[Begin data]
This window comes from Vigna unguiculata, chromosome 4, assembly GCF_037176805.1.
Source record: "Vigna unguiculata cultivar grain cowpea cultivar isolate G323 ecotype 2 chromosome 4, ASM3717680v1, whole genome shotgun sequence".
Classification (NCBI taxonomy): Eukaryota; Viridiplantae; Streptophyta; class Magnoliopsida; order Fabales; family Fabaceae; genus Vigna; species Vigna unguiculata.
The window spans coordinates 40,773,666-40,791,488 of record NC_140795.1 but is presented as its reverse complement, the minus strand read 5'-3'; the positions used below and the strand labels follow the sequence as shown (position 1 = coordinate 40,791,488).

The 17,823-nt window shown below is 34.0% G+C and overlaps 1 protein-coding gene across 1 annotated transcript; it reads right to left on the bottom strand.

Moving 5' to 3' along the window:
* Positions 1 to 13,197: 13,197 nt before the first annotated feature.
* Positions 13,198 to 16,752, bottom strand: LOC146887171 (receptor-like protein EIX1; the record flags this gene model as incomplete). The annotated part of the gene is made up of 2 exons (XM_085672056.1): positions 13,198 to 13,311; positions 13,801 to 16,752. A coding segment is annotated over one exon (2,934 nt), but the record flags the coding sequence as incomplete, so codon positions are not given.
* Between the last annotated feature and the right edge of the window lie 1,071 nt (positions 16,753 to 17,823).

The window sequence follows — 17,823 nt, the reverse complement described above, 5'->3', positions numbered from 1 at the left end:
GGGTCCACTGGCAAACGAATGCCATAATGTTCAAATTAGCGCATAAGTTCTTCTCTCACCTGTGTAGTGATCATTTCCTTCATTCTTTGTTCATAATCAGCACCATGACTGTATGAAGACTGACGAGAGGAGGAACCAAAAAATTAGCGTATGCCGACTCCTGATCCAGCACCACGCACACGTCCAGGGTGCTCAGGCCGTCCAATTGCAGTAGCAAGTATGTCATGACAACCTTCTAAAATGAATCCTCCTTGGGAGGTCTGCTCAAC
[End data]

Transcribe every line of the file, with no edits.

This window comes from Vigna unguiculata, chromosome 4, assembly GCF_037176805.1.
Source record: "Vigna unguiculata cultivar grain cowpea cultivar isolate G323 ecotype 2 chromosome 4, ASM3717680v1, whole genome shotgun sequence".
Classification (NCBI taxonomy): Eukaryota; Viridiplantae; Streptophyta; class Magnoliopsida; order Fabales; family Fabaceae; genus Vigna; species Vigna unguiculata.
The window spans coordinates 40,773,666-40,791,488 of record NC_140795.1 but is presented as its reverse complement, the minus strand read 5'-3'; the positions used below and the strand labels follow the sequence as shown (position 1 = coordinate 40,791,488).

The 17,823-nt window shown below is 34.0% G+C and overlaps 1 protein-coding gene across 1 annotated transcript; it reads right to left on the bottom strand.

Moving 5' to 3' along the window:
* Positions 1 to 13,197: 13,197 nt before the first annotated feature.
* Positions 13,198 to 16,752, bottom strand: LOC146887171 (receptor-like protein EIX1; the record flags this gene model as incomplete). The annotated part of the gene is made up of 2 exons (XM_085672056.1): positions 13,198 to 13,311; positions 13,801 to 16,752. A coding segment is annotated over one exon (2,934 nt), but the record flags the coding sequence as incomplete, so codon positions are not given.
* Between the last annotated feature and the right edge of the window lie 1,071 nt (positions 16,753 to 17,823).

The window sequence follows — 17,823 nt, the reverse complement described above, 5'->3', positions numbered from 1 at the left end:
GGGTCCACTGGCAAACGAATGCCATAATGTTCAAATTAGCGCATAAGTTCTTCTCTCACCTGTGTAGTGATCATTTCCTTCATTCTTTGTTCATAATCAGCACCATGACTGTATGAAGACTGACGAGAGGAGGAACCAAAAAATTAGCGTATGCCGACTCCTGATCCAGCACCACGCACACGTCCAGGGTGCTCAGGCCGTCCAATTGCAGTAGCAAGTATGTCATGACAACCTTCTAAAATGAATCCTCCTTGGGAGGTCTGCTCAAC